Nova Scotians will no longer have to breathe second-hand smoke in public places. As of today, Dec. 1, smoking is officially banned in all indoor public areas, workplaces, and outdoor eating and drinking establishments in Nova Scotia. “It’s been a long journey to this day but well worth every step. Government has done the right thing in the interests of the health of all Nova Scotians,” said Premier Rodney MacDonald. Barry Barnet, Minister of Health Promotion and Protection said today is a milestone to be celebrated. “Today is a major step forward in the protection of the health and safety of Nova Scotians,” said Mr. Barnet. “Smoking rates among our youth are at an all-time low of 13 per cent. Research shows us that removing smoking from public places discourages young people from starting. “This is a key part of our overall tobacco reduction strategy.” Smoking rates have been reduced to 21 per cent in 2005 from a national high of 30 per cent in 2001. “I would like to applaud Nova Scotia for its efforts in protecting Canadians from exposure to second-hand smoke,” said federal Health Minister Tony Clement. “The harmful health effects of second-hand smoke are well known and can no longer be ignored.” Maureen Summers, executive director for the Nova Scotia division of the Canadian Cancer Society, thanked the government for strengthening the legislation. “All Nova Scotians are now getting the protection they deserve,” Ms. Summers said. “This legislation will eliminate the toxic effects of second-hand smoke in public places.” The amendments to the Smoke-Free Places Act were made in response to the many Nova Scotians who asked for a complete smoking ban in public places and workplaces. “Nova Scotians have made it clear that they want the ability to go to work and go out with friends and family to public places without having to deal with the harmful effects of tobacco smoke,” said Mr. Barnet. “Today, Nova Scotia has the toughest anti-smoking legislation in the country, and we are one step closer in making Nova Scotia the healthiest province in the country.” For more information on the amendments to the Smoke-Free Places Act visit www.sickofsmoke.com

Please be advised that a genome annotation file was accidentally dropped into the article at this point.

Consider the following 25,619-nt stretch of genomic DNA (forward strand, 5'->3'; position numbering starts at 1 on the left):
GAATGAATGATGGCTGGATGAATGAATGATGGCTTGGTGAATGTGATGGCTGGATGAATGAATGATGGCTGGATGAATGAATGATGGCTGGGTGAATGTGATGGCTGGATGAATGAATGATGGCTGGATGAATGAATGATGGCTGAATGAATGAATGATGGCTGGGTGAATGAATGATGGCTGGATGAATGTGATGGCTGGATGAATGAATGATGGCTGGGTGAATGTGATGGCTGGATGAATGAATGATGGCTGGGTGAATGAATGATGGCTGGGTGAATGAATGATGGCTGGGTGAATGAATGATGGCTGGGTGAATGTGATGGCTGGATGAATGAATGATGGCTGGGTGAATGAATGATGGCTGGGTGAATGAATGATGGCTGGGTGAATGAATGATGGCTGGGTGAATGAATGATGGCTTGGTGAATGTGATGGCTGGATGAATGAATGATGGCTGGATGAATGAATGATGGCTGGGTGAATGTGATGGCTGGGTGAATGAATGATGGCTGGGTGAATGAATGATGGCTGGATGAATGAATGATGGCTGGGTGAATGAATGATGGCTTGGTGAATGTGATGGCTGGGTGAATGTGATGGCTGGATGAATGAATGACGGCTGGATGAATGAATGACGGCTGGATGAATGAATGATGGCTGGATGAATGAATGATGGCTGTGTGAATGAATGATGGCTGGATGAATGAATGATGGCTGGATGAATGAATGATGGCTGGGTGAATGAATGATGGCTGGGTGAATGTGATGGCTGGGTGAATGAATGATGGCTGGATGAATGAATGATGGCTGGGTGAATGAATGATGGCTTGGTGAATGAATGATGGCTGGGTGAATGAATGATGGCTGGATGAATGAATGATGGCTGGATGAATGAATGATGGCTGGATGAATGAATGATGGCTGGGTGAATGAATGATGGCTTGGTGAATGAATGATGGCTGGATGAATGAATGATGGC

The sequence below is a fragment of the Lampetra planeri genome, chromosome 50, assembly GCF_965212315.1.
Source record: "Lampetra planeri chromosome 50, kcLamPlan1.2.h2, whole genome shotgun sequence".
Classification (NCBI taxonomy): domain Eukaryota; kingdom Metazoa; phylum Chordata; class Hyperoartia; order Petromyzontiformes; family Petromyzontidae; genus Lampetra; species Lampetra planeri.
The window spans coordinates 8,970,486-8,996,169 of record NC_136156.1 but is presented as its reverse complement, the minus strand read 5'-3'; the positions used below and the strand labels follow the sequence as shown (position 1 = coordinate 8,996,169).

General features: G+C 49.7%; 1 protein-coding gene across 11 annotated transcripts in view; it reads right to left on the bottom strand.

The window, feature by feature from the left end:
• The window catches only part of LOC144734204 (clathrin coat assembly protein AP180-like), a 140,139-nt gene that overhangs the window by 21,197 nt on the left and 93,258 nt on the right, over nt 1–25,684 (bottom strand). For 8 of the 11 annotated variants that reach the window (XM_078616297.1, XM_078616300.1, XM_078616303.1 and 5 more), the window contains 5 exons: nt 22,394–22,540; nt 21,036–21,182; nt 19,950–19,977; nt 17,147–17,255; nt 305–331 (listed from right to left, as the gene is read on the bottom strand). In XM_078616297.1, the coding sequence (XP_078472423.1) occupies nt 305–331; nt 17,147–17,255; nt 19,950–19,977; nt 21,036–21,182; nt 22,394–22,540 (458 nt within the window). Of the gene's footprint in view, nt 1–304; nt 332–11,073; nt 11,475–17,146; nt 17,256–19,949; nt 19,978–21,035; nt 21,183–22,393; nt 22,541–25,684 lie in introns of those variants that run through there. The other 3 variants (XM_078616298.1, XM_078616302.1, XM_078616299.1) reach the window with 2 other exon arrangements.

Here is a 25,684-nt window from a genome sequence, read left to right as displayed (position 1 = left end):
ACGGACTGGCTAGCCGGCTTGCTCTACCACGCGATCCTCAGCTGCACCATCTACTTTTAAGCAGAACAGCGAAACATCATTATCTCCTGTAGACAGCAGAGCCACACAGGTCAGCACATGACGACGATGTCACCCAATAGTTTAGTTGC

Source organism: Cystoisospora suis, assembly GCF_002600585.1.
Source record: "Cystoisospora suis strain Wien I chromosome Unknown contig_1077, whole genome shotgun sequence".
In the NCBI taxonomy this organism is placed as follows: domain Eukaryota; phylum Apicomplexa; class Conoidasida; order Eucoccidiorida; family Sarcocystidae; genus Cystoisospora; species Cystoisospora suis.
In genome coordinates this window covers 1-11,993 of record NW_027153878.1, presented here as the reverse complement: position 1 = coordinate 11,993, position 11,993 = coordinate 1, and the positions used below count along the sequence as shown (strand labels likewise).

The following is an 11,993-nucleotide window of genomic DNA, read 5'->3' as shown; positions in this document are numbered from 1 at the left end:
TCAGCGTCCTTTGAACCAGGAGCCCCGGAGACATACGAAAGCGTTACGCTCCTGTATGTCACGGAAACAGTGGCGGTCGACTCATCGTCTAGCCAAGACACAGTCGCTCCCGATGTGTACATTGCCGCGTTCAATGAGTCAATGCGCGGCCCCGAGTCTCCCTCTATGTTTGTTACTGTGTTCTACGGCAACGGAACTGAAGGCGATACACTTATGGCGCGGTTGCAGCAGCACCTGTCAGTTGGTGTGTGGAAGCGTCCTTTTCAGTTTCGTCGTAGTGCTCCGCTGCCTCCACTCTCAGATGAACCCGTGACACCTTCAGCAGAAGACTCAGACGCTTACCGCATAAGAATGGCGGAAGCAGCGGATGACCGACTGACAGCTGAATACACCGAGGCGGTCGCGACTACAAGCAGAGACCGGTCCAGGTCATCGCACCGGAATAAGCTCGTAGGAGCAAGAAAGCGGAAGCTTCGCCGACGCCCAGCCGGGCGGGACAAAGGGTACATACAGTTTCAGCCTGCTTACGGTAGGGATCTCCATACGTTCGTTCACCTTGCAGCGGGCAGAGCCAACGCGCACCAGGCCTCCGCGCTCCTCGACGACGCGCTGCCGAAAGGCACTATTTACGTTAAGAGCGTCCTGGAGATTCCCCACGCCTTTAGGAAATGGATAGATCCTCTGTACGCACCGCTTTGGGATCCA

New Delhi: Healthcare services at several government and private hospitals in the national Capital are likely to take a hit on Monday as scores of doctors have decided to boycott work for a day in support of their striking colleagues in West Bengal.However, country’s primer hospital AIIMS will not join the strike but RDA AIIMS will hold a march at Jawaharlal Auditorium, at AIIMS. The Indian Medical Association (IMA) had given the June 17 strike call with the withdrawal of non-essential health services across the country. IMA members will also stage a dharna at its headquarters here. Also Read – Kejriwal ‘denied political clearance’ to attend climate meet in DenmarkDoctors at the Centre-run Safdarjung Hospital, Lady Hardinge Medical College and Hospital, RML Hospital as well as Delhi government facilities such as GTB Hospital, Dr Baba Saheb Ambedkar Hospital,Sanjay Gandhi Memorial Hospital and Deen Dayal Upadhyay Hospital will not function on Monday. The IMA said all outpatient departments (OPDs), routine operation theatre services and ward visits will be withdrawn for 24 hours from 6 am on Monday to 6 am on Tuesday. Also Read – Bangla Sahib Gurudwara bans use of all types of plastic itemsEmergency and casualty services will continue to function, it said. Junior doctors in West Bengal are on strike since June 11 after two of their colleagues were reportedly attacked and seriously injured by relatives of a patient who died at the NRS Medical College and Hospital in Kolkata. In a show of solidarity, medical practitioners across the country chose not to work, leaving patients in the lurch. Union Health Minister Harsh Vardhan on Saturday asked states to consider enacting specific legislation for protecting doctors and medical professionals from any form of violence. The apex medical body, IMA, has demanded a comprehensive central law in dealing with violence on doctors and healthcare staff. Security measures and the determinants leading to violence should also be addressed, it said in a statement. Exemplary punishment for perpetrators of violence should be a component of the central law and suitable amendments be brought in the Indian Penal Code (IPC) and Code of Criminal Procedure (CrPC), the IMA said. The medical body had launched a four-day nationwide protest from Friday and wrote to Union Home Minister Amit Shah demanding enactment of the central law to check violence against healthcare workers. A delegation of IMA, Resident Doctors Association of AIIMS, Safdarjung Hospital, Ram Manohar Lohia Hospital, United Resident and Doctors Association of India (URDA) and Federation of Resident Doctors Association (FORDA) met the Health Minister recently in this regard.